That earlier case had involved an argument in which Montague allegedly shoved a folded paper plate down a woman’s top.

Montague also asserted that the woman told Yale that he likely didn’t hear her when she asked him to end the encounter.

Yale’s attorneys have said the woman, identified only as Jane Roe, made it clear that she did not want to have intercourse and that the school and its officials acted appropriately.

Montague also argued that his accuser was allowed to give a lengthy, emotional statement to the committee, while he was denied a similar opportunity.

Because of the expulsion, Montague, a guard, missed the end of his senior season at Yale, which included an Ivy League championship and first ever NCAA Tournament victory for the Bulldogs, a first-round upset of Baylor.

Texas Tech suspends Deshawn Corprew

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Texas Tech suspended Deshawn Corprew from the basketball team after allegations of assault, the athletic department announced on Monday.

A redshirt sophomore who appeared in 37 games last season, the 6-foot-5 Corprew has Title IX allegations against him, which means the school will investigate.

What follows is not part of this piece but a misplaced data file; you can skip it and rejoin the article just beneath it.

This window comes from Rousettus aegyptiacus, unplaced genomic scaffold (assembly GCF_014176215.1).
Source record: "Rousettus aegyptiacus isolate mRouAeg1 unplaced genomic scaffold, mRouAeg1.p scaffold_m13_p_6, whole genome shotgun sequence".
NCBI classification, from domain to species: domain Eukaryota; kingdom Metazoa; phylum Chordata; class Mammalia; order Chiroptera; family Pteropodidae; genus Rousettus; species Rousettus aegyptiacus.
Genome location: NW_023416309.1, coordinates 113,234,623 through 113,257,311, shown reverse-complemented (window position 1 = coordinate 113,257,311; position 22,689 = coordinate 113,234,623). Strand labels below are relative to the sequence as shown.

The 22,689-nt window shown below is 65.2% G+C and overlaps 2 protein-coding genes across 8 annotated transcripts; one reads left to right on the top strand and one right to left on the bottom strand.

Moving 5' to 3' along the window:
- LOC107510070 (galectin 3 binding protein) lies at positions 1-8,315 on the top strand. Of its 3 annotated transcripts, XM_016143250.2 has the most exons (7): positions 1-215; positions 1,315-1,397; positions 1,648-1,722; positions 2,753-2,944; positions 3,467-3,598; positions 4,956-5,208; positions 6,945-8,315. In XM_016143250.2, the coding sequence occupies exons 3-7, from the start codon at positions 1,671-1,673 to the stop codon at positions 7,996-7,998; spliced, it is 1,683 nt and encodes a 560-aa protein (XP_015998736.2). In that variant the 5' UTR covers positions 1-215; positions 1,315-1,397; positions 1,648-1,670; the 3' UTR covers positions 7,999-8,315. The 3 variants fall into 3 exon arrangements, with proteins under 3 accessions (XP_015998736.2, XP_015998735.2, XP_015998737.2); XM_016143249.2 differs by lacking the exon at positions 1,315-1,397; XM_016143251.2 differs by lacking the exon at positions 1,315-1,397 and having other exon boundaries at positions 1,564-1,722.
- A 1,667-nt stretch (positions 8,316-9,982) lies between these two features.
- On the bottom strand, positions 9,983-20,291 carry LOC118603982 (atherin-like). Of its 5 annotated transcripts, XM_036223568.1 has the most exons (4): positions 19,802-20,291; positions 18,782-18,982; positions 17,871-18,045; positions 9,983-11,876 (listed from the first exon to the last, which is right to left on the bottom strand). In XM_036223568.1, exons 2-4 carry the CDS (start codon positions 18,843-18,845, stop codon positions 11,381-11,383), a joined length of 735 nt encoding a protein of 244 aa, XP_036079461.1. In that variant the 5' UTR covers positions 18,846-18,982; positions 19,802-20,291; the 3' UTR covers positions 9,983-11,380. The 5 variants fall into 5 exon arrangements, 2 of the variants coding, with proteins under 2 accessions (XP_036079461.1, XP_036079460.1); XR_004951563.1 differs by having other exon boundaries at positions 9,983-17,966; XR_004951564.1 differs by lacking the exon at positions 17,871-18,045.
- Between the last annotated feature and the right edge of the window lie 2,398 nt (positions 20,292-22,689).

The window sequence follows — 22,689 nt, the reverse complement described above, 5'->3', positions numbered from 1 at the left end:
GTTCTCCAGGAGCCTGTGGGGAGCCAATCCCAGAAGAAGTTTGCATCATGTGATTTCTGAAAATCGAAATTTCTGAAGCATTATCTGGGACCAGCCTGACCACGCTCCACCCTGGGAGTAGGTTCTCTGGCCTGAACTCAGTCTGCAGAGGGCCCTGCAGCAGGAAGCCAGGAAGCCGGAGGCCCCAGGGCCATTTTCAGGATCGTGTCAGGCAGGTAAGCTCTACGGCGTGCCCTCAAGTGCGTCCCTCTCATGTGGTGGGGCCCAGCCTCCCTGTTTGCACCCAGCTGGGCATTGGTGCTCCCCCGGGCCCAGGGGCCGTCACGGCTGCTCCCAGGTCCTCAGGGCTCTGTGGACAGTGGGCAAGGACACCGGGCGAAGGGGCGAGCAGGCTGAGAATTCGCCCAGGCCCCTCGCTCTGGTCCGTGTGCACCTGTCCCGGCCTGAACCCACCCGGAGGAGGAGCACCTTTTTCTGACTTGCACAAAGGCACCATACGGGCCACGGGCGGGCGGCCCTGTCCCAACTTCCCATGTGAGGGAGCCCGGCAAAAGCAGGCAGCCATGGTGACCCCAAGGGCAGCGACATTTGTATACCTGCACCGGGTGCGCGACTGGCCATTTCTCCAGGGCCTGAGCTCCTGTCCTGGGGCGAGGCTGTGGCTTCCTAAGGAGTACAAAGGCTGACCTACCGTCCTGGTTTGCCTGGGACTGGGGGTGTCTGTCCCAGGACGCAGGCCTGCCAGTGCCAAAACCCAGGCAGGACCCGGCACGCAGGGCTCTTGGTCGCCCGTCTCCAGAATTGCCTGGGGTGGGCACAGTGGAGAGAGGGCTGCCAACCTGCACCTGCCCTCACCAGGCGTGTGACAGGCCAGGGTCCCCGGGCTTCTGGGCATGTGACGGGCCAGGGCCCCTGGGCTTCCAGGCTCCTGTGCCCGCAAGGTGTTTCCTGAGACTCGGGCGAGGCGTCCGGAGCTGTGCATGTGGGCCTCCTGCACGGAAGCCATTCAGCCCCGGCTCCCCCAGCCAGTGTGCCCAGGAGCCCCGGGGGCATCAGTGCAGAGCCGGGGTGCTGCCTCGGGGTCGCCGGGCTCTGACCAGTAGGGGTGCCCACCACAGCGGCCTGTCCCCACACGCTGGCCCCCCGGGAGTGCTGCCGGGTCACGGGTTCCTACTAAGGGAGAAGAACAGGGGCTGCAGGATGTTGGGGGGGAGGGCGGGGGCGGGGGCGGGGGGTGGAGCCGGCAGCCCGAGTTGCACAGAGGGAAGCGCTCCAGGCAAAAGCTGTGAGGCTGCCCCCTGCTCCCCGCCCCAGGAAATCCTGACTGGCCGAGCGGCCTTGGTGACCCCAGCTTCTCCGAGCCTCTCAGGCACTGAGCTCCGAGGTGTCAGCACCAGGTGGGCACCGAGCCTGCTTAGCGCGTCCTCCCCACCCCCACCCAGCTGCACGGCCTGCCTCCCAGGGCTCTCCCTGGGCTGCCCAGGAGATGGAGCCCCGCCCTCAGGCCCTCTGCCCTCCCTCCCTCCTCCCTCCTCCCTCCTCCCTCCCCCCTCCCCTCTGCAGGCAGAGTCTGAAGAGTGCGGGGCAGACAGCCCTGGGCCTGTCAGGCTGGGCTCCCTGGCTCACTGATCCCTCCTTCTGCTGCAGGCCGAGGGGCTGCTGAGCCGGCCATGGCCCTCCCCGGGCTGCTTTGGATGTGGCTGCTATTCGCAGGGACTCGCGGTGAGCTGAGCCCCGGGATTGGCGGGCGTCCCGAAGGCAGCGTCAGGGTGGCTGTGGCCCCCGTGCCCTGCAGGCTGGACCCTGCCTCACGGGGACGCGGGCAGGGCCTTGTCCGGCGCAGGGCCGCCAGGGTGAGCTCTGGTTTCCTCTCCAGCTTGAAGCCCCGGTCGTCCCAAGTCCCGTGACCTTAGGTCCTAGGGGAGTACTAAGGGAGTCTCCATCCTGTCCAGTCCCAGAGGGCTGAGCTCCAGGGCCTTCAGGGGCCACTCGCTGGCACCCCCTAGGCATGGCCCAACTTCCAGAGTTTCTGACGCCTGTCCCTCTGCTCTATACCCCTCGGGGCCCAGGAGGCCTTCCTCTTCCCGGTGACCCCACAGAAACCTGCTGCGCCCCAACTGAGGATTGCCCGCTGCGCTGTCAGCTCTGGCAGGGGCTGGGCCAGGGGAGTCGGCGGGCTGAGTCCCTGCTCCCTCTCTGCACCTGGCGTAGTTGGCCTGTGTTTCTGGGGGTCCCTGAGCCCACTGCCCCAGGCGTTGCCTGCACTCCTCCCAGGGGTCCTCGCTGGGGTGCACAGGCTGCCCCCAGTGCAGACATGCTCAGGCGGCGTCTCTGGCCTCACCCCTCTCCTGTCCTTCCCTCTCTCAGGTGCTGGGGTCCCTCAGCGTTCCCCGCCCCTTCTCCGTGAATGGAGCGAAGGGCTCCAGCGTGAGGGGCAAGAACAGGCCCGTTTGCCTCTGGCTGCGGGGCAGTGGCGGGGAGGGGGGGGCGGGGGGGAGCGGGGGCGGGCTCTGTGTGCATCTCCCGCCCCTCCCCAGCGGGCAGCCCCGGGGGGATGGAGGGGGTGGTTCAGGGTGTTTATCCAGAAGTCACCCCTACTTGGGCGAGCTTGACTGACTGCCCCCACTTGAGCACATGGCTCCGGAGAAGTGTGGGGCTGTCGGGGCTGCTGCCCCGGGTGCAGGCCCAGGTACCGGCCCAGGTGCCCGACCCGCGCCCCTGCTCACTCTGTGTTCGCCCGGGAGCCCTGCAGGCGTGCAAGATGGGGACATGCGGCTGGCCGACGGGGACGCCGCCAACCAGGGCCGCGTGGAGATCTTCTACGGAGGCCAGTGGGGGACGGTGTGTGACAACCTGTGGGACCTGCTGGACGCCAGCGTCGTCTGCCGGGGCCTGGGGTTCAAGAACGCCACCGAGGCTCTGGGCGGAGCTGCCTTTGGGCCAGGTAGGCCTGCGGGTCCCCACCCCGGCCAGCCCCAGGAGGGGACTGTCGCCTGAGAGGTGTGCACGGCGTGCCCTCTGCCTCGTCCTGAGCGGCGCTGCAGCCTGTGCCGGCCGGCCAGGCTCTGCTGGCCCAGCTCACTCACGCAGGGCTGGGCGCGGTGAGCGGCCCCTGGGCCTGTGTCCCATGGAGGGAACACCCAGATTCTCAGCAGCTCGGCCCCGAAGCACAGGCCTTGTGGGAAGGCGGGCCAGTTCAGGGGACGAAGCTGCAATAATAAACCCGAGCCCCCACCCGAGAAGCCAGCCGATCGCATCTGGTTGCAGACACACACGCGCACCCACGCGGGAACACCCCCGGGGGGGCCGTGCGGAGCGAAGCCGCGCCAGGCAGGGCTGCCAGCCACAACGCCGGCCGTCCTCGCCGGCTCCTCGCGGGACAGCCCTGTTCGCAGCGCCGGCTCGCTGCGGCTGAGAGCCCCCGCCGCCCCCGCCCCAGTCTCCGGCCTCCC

“Once Coach Beard was made aware of Title IX allegations against Deshawn Corprew, the men’s basketball student-athlete was immediately suspended from all team activities, pending a full investigation. Further comment will be withheld until the appropriate time,” A Texas Tech athletics official said in a statement.

Corprew averaged 5.5 points and 3.0 rebounds for the Red Raiders last season as he was a rotation player for the title-game losing team. Expected to receive more minutes with the loss of some key players, including top-ten pick Jarrett Culver, Corprew’s basketball future is unknown at the moment since nothing about these allegations has come out and the investigation is just beginning.